| Ingham & Zingg |
PARIS (AFP) – Scientists using a revolutionary approach have devised an antibiotic that may offset the mounting problem of drug resistance for decades, they said on Wednesday.
Called teixobactin, it hails from a new tool to screen for soil bacteria that exude natural antibiotic compounds. In lab dish experiments, teixobactin killed resistant strains of tuberculosis and Staphylococcus – a source of skin, blood and lung infection — as well as anthrax and Clostridium difficile, a cause of diarrhoea. It also cured mice infected with high doses of a superbug strain of Staphylococcus aureus.
Teixobactin performed as well as vancomycin, a powerful antibiotic generally used as a last resort against bacteria that can’t be treated with first-line drugs but which has itself also started encountering resistance.
The drug works by binding to fatty molecules that are the building blocks for bacterial cell walls. The binding point is “highly conserved,” meaning it is less prone to mutation – the evolutionary process that drives drug resistance.
The new approach uses a screen called iChip, a palette with tiny wells each seeded with a single, different bacterial cell. Taken from the soil for tests as before, the bacteria are no longer cultivated in a lab dish, but placed in the iChip back in the soil for a week or two to reproduce in their natural environment.
They grow more easily this way, and each iChip yields several types of bacteria at once – each of which are then tested to see if they kill S aureus.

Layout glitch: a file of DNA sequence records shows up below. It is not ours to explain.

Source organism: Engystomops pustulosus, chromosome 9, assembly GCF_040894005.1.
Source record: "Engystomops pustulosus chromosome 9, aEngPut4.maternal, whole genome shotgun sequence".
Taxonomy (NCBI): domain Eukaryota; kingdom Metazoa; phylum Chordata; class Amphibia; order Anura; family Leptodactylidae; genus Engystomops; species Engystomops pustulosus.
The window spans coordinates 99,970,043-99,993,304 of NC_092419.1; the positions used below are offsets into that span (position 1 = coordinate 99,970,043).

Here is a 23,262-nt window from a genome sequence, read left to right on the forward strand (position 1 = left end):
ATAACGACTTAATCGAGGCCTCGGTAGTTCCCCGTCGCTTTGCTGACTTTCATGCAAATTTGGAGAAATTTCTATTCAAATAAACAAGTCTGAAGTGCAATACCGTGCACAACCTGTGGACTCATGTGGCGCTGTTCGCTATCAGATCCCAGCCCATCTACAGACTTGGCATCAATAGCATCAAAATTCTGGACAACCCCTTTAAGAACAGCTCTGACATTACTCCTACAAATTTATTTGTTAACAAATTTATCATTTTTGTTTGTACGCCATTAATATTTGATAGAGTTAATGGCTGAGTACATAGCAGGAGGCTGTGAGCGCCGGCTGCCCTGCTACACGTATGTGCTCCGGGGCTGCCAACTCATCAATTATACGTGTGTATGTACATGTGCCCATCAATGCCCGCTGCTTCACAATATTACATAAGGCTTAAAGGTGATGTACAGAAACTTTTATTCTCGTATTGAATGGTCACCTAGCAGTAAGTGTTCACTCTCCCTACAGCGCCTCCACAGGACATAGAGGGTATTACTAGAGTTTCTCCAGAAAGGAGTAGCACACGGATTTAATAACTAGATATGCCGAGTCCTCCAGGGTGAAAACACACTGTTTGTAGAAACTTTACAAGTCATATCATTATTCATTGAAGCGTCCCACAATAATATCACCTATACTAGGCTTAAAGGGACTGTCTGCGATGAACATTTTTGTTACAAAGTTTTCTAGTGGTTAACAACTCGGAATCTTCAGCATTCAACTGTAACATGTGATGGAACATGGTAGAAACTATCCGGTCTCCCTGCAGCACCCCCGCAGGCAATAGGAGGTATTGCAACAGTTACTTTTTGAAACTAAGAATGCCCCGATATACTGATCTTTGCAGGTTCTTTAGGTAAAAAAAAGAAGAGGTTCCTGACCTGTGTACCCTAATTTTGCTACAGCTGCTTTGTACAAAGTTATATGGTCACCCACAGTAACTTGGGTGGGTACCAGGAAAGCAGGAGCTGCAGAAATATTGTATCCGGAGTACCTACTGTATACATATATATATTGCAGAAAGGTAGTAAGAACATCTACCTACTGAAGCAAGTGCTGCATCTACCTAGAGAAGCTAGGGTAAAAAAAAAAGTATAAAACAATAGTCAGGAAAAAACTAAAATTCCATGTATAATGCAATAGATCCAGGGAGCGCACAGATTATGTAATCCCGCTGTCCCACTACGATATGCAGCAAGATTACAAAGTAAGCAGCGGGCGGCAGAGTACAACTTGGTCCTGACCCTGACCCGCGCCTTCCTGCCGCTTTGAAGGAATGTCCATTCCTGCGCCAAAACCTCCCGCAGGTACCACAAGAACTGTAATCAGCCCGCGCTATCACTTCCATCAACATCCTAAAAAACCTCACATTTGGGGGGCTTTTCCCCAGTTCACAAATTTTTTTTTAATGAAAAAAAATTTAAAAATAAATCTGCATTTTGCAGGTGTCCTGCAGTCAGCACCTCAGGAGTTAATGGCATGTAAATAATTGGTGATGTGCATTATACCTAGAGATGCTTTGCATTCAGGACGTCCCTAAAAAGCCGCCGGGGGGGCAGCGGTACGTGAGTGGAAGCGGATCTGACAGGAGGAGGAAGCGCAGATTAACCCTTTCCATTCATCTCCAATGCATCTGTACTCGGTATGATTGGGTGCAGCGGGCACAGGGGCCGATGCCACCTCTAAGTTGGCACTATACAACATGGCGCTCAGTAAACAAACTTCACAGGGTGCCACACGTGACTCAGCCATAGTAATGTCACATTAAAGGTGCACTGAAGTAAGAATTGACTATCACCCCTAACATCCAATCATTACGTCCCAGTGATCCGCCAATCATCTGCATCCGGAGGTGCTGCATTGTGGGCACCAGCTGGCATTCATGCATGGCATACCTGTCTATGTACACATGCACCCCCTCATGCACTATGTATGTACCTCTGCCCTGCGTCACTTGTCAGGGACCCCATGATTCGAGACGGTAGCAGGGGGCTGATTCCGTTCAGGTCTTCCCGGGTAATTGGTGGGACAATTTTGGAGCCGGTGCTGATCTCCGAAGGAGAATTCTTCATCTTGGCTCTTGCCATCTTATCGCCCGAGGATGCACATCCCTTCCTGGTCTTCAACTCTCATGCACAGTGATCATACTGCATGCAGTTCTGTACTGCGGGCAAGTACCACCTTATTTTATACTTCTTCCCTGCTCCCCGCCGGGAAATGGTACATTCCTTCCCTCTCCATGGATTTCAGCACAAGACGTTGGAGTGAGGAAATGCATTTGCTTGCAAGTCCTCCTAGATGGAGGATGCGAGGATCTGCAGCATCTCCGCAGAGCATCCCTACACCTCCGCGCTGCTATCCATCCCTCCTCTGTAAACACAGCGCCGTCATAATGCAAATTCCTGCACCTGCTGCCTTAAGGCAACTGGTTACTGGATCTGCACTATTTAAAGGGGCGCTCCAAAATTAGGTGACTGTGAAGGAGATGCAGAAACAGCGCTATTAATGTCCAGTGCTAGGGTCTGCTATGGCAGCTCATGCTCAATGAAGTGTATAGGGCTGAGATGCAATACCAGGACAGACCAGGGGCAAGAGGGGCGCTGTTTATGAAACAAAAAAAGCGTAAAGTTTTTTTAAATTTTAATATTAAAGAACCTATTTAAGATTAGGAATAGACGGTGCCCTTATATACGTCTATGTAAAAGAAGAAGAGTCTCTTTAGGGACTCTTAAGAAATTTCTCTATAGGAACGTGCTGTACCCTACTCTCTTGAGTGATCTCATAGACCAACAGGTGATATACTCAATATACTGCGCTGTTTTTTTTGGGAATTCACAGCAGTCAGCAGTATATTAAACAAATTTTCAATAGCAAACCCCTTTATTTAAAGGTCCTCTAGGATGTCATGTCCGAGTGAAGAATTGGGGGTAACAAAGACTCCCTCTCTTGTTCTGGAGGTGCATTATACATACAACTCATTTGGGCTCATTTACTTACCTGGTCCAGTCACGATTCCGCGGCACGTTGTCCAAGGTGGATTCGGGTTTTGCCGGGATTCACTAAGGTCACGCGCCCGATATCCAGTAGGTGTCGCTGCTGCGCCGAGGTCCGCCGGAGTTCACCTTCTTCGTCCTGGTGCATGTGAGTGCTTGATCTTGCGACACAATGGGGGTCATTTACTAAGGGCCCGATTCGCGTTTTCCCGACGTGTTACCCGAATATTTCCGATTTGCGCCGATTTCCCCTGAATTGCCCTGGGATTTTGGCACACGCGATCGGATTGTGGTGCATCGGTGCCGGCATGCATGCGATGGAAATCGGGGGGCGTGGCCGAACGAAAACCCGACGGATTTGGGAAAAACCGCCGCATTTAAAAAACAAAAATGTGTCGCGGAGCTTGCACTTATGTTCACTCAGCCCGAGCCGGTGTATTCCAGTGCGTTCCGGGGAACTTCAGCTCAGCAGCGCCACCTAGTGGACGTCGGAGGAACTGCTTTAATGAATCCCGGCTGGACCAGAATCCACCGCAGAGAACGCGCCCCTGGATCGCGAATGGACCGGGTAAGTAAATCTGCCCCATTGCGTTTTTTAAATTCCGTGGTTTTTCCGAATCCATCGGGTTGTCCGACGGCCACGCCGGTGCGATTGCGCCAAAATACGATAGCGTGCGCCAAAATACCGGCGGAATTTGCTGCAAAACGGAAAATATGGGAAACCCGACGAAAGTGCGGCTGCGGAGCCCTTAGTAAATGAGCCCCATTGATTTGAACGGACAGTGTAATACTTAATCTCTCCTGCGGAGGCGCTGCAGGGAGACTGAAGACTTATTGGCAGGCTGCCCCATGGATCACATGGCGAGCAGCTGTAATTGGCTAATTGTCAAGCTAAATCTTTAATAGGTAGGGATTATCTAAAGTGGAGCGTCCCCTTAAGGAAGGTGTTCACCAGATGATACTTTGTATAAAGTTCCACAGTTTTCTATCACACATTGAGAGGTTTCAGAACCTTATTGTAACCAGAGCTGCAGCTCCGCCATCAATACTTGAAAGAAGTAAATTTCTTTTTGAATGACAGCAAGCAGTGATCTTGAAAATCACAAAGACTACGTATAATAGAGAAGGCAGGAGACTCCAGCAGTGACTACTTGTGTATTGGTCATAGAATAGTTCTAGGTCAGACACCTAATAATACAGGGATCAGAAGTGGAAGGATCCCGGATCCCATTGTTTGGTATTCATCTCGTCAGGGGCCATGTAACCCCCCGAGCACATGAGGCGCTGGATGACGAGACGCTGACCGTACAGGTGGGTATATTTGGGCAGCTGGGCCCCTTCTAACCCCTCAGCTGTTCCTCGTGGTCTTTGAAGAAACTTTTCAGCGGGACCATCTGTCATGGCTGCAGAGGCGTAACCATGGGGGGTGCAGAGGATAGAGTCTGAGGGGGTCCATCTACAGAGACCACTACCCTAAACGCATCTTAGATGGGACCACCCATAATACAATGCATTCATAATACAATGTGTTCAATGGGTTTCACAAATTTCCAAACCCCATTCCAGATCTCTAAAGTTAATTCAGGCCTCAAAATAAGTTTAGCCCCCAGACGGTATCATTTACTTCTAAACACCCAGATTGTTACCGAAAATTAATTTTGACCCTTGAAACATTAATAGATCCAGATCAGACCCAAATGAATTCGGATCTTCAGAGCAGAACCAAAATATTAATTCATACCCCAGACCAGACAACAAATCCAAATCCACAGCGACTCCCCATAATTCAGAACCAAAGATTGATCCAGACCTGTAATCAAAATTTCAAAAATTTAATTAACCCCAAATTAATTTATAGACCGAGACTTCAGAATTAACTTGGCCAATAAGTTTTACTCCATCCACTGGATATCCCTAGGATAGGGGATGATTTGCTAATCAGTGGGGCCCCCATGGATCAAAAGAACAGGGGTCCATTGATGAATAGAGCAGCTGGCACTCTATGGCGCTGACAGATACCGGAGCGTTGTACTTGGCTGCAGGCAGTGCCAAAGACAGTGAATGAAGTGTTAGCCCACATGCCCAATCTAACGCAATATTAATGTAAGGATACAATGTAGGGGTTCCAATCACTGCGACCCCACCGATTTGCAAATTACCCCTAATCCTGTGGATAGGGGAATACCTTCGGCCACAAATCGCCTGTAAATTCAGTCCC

Teixobactin came from a study of 10,000 germs which yielded a shortlist of 25 bacteria of interest.
This tally was finally narrowed to one – a new species of so-called beta-poteobacterium called Eleftheria terrae, whose active compound was then isolated. If clinical trials find it is safe and effective, teixobactin will be the first of a brand-new pharmaceutical category called lipid II binding antibiotics.
“We desperately need new antibiotics to tackle bacterial infections. This is a very promising development,” Nigel Brown, head of Britain’s Society for General Microbiology, told the Science Media Centre in London.
Teixobactin attacks so-called Gram-positive bacteria but not the Gram-negative class that includes the intestinal bug Escherichia coli, where resistance is also a big problem. The iChip opens a way for finding more new drugs.
“It is likely that additional natural compounds with similarly low susceptibility to resistance are present in nature and waiting to be discovered,” the paper said.
The screening tool “could be a game changer,” Laura Piddock, a microbiologist at Britain’s University of Birmingham, said in a separate reaction.
“It allows compounds to be isolated from soil, producing micro-organisms that do not grow under normal laboratory conditions.”